By Suzanne A. Marshall from the July 2016 Edition
As our retired life evolves and we respond to the magnetic lure and beauty of Manzanillo, we find ourselves heading into our first spring and summer season. Now that we’ve made the big decision to stay beyond the glorious winter season, we wonder about the unknown and of course the hot and rainy season. Local friends and expats assure us that we’ll manage just fine. And besides, could it be any worse than the – 30°C temperatures we take in our stride as the hearty Canadians we were raised to be? Probably not, but there will be an adjustment, no doubt. Thank goodness we have the prevailing breezes off the shores of Manzanillo Bay. And the Mexicans, of course, have hundreds of years of building experience behind them. They apply that experience with solid brick and concrete structures that are built to hold the heat and rain at bay. It works quite well and, of course, we will layer our comfort with some well-managed air conditioning and ceiling fans.
Manzanillo sits in the western coastal state of Colima and supports the busiest port in Mexico. Unlike the endless desserts and cacti that are usually depicted in movies, Mexico is really more about tropical terrain that is mountainous and lush. Colima sits where the Sierra Madre joins the Southern Sierra Madre on the same latitude as Hawaii. Because the winter months are moderately hot with balmy evenings and no rain for 6 months, it is a wonderful place to be when escaping northern winters.
Of course, it makes perfect sense that the rains must come to replenish the luscious green mountains and the valleys filled with coconut and pineapple groves; expansive vegetable farms growing peppers, limes, tomatoes, mangos and many other vegetable and fruit varieties. It is a sight to behold when one can glimpse the vast fields of sugar cane that are maturing, with their stalks of pampas reaching for the sky and catching the light of the setting sun in their frothy plumage. Replenishing rain feeds the miracle of these bountiful growing cycles.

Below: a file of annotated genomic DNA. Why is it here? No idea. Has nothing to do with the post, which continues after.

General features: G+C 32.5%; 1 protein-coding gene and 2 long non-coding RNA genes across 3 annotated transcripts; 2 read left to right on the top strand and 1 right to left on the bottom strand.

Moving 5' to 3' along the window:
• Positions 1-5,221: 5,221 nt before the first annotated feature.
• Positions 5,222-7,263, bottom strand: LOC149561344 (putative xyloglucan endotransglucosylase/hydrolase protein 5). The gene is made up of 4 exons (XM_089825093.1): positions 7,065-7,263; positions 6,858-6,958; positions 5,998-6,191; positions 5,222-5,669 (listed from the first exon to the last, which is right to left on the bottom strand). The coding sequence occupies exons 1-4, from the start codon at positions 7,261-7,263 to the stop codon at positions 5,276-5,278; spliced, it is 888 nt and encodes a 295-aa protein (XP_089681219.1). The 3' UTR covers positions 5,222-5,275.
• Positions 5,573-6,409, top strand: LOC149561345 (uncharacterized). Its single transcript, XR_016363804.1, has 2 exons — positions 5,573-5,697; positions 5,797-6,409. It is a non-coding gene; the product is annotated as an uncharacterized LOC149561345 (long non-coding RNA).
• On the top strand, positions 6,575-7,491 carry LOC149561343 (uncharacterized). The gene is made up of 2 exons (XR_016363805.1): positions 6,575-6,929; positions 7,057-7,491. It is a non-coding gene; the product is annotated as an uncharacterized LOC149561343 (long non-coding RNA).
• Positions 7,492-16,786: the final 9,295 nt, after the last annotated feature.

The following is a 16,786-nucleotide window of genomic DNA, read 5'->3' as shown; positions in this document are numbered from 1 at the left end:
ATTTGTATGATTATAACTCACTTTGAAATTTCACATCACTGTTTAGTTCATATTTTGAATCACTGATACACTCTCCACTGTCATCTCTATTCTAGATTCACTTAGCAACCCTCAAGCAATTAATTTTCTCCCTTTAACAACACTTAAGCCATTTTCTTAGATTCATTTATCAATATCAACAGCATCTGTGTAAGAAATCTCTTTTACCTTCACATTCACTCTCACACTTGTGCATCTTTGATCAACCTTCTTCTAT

I am assured by the locals that the rains tend to fall every three or four days as the atmosphere unleashes the buildup of humidity in the air. So there are still lots of blue skies and sunshine hours. In my mind, I was expecting to see daily curtains of rain and constant sheltering from the deluges. But my friends say no, just go on about your daily life and errands and always carry an umbrella for the showers that can start suddenly. I have also been told that one must see for themselves the awesomeness of a Manzanillo thunder storm. I actually look forward to this.
As a child, my father taught me and my brothers about weather systems and how magnificent they could be. So we would all watch the prairie thunder storms with great excitement and interest instead of fear. It was quite delightful to watch the gathering cloud formations of gigantic cumulonimbus and stratocumulus clouds filled with moisture; the loud crackling and booming of thunder and the shooting bolts of lightening hitting the ground; Mother Nature at her stunning best!
From my research I have learned that the rainiest and hottest months are August and September. Ever the one for backup plans, I begin to explore the idea of short getaways and, at the same time, exploring other areas of Mexico near and far. It’s time to learn some geography and history which this beautiful country will amply supply. There’s a lot to learn from written sources but nothing substitutes for the experience of ‘being there’.
So, a few months ago, we decided to check out some areas around Guadalajara since we had to attend our annual condo meeting there anyway. This area is at a very high altitude making it a much drier climate than at the seaside. As a matter of fact, Guadalajara stands at an altitude of 5,138 ft. (1566 meters), almost a mile-high city. Near there, lies Lake Chapala the main source of water for the city of 4.3 million people.